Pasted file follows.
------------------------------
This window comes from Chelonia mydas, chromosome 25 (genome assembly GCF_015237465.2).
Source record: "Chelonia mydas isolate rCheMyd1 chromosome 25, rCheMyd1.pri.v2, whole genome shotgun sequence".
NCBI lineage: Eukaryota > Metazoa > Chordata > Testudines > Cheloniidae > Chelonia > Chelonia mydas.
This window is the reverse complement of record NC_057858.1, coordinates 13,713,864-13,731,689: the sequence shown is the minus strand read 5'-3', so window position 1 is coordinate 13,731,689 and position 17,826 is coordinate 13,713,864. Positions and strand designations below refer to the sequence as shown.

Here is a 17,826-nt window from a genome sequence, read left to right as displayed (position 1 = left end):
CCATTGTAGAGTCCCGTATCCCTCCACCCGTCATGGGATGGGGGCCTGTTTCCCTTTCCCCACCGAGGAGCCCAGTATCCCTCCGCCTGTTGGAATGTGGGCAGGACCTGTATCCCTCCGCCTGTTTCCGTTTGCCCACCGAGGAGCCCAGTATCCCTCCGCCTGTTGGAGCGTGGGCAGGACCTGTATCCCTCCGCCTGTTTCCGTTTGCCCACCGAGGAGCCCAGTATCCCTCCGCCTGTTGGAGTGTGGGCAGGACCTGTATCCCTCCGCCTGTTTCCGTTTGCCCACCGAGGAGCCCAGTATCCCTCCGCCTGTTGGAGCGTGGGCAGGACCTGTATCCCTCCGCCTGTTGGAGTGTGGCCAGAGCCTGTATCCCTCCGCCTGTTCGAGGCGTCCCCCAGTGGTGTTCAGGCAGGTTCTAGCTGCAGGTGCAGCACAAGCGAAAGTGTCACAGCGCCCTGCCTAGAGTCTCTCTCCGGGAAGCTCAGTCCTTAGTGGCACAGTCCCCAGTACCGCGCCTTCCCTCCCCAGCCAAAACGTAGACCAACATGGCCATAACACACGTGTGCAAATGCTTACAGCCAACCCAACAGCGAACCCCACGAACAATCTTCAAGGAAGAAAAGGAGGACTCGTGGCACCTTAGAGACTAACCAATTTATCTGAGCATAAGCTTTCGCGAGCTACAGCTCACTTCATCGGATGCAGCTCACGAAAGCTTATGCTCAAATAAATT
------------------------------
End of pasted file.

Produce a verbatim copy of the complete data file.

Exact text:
This window comes from Chelonia mydas, chromosome 25 (genome assembly GCF_015237465.2).
Source record: "Chelonia mydas isolate rCheMyd1 chromosome 25, rCheMyd1.pri.v2, whole genome shotgun sequence".
NCBI lineage: Eukaryota > Metazoa > Chordata > Testudines > Cheloniidae > Chelonia > Chelonia mydas.
This window is the reverse complement of record NC_057858.1, coordinates 13,713,864-13,731,689: the sequence shown is the minus strand read 5'-3', so window position 1 is coordinate 13,731,689 and position 17,826 is coordinate 13,713,864. Positions and strand designations below refer to the sequence as shown.

Here is a 17,826-nt window from a genome sequence, read left to right as displayed (position 1 = left end):
CCATTGTAGAGTCCCGTATCCCTCCACCCGTCATGGGATGGGGGCCTGTTTCCCTTTCCCCACCGAGGAGCCCAGTATCCCTCCGCCTGTTGGAATGTGGGCAGGACCTGTATCCCTCCGCCTGTTTCCGTTTGCCCACCGAGGAGCCCAGTATCCCTCCGCCTGTTGGAGCGTGGGCAGGACCTGTATCCCTCCGCCTGTTTCCGTTTGCCCACCGAGGAGCCCAGTATCCCTCCGCCTGTTGGAGTGTGGGCAGGACCTGTATCCCTCCGCCTGTTTCCGTTTGCCCACCGAGGAGCCCAGTATCCCTCCGCCTGTTGGAGCGTGGGCAGGACCTGTATCCCTCCGCCTGTTGGAGTGTGGCCAGAGCCTGTATCCCTCCGCCTGTTCGAGGCGTCCCCCAGTGGTGTTCAGGCAGGTTCTAGCTGCAGGTGCAGCACAAGCGAAAGTGTCACAGCGCCCTGCCTAGAGTCTCTCTCCGGGAAGCTCAGTCCTTAGTGGCACAGTCCCCAGTACCGCGCCTTCCCTCCCCAGCCAAAACGTAGACCAACATGGCCATAACACACGTGTGCAAATGCTTACAGCCAACCCAACAGCGAACCCCACGAACAATCTTCAAGGAAGAAAAGGAGGACTCGTGGCACCTTAGAGACTAACCAATTTATCTGAGCATAAGCTTTCGCGAGCTACAGCTCACTTCATCGGATGCAGCTCACGAAAGCTTATGCTCAAATAAATT